Chile is set for its busiest year of initial public offerings since 2005 as a rebounding economy and surging equity prices lure investors, according to the Santiago securities exchange.
Seafood producer Cia. Pesquera Camanchaca SA is poised to end Chile’s one-year IPO drought in a sale planned for next month while five other companies may go public next year, Jose Antonio Martinez, chief executive officer of the Bolsa de Comercio de Santiago, Chile’s biggest exchange by trading volume, said in an interview yesterday.
Chilean companies are returning to the equity market as the economy expands at the fastest pace in five years, recovering from last year’s recession and February’s earthquake. Chile’s Ipsa index has surged 39 percent this year to record levels, beating the MSCI EM Latin America Index’s 9.1 percent gain. The planned integration of securities trading in Chile, Colombia and Peru will increase volumes and give a further boost to IPO activity, Martinez said.
“I’ve heard that there will be five companies looking to do IPOs next year,” Martinez, 52, said from the exchange’s downtown Santiago offices. “It’s a consequence of the recovery of the two last years and the recuperation of the economy. That means new projects, new developments, new investment and companies consider this option.”
He declined to name companies that may sell shares next year, saying their plans aren’t set. Chile’s economy will expand 5 percent to 5.5 percent this year, the central bank forecast in its quarterly monetary policy report published Sept. 8.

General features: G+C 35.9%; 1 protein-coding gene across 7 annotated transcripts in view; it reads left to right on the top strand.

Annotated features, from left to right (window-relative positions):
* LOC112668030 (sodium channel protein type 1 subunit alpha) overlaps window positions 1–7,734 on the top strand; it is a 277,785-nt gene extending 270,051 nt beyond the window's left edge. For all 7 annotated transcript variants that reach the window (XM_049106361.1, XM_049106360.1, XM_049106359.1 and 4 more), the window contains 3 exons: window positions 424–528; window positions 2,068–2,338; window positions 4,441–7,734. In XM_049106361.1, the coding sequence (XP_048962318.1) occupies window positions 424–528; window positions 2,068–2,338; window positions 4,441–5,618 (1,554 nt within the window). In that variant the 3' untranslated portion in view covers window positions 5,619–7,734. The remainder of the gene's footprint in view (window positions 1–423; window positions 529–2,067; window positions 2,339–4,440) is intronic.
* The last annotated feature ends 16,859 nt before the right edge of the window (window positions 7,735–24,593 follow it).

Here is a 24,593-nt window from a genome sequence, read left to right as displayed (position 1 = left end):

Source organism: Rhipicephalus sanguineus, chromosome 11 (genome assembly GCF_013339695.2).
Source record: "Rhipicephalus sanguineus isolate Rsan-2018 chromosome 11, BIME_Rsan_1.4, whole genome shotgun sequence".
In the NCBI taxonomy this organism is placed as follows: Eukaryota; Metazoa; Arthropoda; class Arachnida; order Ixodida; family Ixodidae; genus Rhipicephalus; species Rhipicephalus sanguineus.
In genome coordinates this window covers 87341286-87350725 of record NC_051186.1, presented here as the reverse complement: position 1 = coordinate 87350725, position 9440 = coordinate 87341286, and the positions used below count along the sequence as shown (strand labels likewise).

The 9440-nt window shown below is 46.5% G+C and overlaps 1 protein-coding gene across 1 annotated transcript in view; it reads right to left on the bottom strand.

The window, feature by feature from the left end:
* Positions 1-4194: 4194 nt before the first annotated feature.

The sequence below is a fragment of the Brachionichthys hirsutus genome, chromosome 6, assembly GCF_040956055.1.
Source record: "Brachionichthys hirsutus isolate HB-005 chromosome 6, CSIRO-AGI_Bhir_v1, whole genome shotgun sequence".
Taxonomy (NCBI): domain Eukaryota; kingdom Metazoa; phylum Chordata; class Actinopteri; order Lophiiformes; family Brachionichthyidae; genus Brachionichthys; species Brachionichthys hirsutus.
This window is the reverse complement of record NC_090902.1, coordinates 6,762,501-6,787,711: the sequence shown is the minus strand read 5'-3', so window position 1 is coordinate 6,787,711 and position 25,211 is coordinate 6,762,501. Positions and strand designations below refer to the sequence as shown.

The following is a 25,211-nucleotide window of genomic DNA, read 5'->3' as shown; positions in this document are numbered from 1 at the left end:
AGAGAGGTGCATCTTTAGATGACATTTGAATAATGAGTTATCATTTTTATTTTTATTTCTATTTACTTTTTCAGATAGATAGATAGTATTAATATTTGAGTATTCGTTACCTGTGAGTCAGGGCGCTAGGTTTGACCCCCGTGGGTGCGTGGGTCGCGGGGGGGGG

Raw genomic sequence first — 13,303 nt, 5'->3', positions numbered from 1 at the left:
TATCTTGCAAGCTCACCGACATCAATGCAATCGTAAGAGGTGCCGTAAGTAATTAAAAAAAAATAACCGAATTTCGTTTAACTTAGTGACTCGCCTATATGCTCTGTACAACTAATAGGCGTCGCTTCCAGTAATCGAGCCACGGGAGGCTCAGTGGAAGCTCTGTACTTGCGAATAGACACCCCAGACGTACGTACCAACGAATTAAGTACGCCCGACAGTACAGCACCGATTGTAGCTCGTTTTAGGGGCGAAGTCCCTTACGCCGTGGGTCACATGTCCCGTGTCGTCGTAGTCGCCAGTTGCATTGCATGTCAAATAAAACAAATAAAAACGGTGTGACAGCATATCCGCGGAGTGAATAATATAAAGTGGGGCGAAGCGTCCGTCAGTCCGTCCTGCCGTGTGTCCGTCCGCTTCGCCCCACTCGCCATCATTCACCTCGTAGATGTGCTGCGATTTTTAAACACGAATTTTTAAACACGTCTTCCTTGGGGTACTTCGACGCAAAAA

The exchanges in Chile, Peru and Colombia plan to begin a trial of cross-border trading in stocks such as Cencosud SA, Southern Copper Corp. and Ecopetrol SA this month and offer access to clients in January. In a second phase they may establish a common exchange which at current prices would have a combined value of $647 billion compared with Mexico’s $462 billion and Brazil’s $1.7 trillion, according to Bloomberg data.
Banco Davivienda SA was the only company to hold an IPO in Colombia this year, raising $233 million, while Pesquera Exalmar SA was Peru’s sole IPO in the last three years, according to data compiled by Bloomberg.
Colombian mining and oil companies may sell shares for the first time next year, Juan Pablo Cordoba, president of the nation’s stock exchange, said in a Nov. 10 interview. Investors in Peru and Chile have also expressed interest in Colombian banking stocks, Cordoba.
Integration may also entice Colombian and Peruvian companies to list shares in Chile, Guillermo Tagle, who oversees about $1 billion as chief executive officer of IM Trust Corredores de Bolsa SA, said in an interview from Santiago.
“We are sure that the integration of the three markets will be attractive for the issuers,” Martinez said. “Once the integration starts, investors in all three markets will be immediately available to participate in the IPOs.”
The integrated bourses, to be called MILA, or Mercado Integrado Latinoamericano, aim to begin a series of common indexes in the first half of next year before including fixed- income securities, Martinez said.
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